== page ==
This new solution is called Cachexinol™, and it uses CELLg8® technology — an advanced liposome technology that has been perfected by Dr. Emek Blair over the last two decades. His liposome technology has already been successfully established and manufactured in many other all-natural supplements.

The important distinction about Cachexinol™ is its use of liposomes and the quality of science and experience behind it. Cachexinol™ is a curcumin-based treatment that is strategically placed in liposomes (all-natural fat bubbles that have special delivery access to your bloodstream).

Dr. Blair’s Cachexinol™ mice studies, the results of which are posted on the website, reveal that particular doses of Cachexinol™ delivered into the bloodstream are needed to have the reversing effect of cachexia. This kind of delivery is made possible through the use of liposomes, and Dr. Blair’s liposomes are held to standards and quality control that assures that they always deliver. Again, he has been doing this for nearly 20 years.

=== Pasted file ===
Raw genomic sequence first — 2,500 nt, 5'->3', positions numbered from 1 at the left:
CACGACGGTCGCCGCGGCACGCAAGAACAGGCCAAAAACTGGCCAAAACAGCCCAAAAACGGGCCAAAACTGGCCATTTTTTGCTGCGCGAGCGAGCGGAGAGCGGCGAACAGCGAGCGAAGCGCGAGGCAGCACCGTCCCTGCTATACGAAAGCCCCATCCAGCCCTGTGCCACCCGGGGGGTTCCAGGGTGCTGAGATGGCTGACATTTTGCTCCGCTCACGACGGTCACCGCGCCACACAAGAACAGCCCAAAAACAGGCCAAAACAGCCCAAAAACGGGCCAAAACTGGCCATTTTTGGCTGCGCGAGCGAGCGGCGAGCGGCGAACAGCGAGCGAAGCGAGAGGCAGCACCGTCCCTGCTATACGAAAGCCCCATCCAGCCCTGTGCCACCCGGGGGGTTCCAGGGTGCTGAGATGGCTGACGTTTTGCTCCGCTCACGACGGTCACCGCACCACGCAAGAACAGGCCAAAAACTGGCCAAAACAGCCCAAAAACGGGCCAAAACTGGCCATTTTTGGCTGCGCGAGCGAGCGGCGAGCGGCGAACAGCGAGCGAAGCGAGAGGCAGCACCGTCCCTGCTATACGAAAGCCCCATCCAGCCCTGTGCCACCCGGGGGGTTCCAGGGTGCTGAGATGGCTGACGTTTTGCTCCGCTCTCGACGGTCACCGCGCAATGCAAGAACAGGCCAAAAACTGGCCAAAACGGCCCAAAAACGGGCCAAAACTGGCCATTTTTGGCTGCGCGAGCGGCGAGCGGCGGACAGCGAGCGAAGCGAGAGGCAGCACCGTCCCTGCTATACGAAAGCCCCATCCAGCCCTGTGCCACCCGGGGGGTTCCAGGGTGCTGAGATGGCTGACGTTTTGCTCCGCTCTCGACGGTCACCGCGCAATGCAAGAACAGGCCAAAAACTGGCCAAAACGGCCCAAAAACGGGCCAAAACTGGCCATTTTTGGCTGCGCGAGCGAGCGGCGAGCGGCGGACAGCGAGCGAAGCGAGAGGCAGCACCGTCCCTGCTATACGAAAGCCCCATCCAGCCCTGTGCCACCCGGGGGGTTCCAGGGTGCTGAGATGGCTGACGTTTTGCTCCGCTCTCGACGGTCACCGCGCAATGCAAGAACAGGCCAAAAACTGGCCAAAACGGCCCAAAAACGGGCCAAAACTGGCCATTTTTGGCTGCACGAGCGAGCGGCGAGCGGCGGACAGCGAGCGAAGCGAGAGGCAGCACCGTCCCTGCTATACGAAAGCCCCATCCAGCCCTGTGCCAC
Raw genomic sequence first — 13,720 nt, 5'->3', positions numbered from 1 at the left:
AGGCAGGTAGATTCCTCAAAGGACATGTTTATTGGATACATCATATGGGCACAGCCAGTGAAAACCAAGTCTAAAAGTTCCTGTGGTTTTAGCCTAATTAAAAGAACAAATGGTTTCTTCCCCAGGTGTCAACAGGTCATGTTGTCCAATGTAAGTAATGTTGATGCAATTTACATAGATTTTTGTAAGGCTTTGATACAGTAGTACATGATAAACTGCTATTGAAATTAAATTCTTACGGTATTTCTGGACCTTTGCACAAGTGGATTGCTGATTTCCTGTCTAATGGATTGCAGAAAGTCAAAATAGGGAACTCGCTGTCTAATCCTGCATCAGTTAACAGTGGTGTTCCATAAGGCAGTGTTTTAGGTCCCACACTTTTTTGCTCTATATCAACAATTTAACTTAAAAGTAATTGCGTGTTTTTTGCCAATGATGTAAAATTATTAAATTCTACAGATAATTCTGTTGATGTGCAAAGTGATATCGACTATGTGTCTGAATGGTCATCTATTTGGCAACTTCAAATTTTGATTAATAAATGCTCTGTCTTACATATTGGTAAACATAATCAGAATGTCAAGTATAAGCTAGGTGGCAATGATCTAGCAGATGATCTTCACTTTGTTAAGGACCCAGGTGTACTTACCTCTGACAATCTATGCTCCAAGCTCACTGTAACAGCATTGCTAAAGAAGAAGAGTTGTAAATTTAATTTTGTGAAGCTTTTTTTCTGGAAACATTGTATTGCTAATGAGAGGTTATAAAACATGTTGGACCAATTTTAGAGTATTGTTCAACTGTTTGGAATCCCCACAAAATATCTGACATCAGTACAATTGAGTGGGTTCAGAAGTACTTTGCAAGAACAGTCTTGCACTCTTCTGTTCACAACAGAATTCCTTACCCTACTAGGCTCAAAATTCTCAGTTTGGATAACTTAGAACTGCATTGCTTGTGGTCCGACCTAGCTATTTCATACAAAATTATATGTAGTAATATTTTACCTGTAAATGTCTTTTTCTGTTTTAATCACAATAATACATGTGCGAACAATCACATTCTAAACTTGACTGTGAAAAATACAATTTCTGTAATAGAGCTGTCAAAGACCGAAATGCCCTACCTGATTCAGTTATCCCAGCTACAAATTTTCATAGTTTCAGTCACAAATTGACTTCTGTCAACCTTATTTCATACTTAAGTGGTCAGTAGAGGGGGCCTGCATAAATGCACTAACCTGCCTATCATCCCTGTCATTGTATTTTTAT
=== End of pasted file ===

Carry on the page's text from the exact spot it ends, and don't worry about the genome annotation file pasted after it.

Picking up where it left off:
Furthermore, the criteria used in Dr. Blair’s studies is held to a higher standard than most studies using this mouse model, which you can also check out.

Cachexia has multiple complexities involved that contribute to its development and its effects and ultimate degradation on patients. Cachexinol™’s all-natural advanced liposomal formula (these liposomes are natural, by the way, made from natural fats) gets treatment into the bloodstream where it can have its effect, bypassing absorption through the gut, and, in turn, bypassing nutrition impact problems for patients with cachexia.

You need a specialized treatment to get around what’s failing. That’s where CELLg8® liposome technology comes in. Inspired by nature, backed by science — you get the best of both worlds to give you a fighting chance.

 

Cachexinol™ is a proven solution you deserve for the complex, devastating, and too-frequent problem of wasting in people suffering from and trying to fight chronic diseases.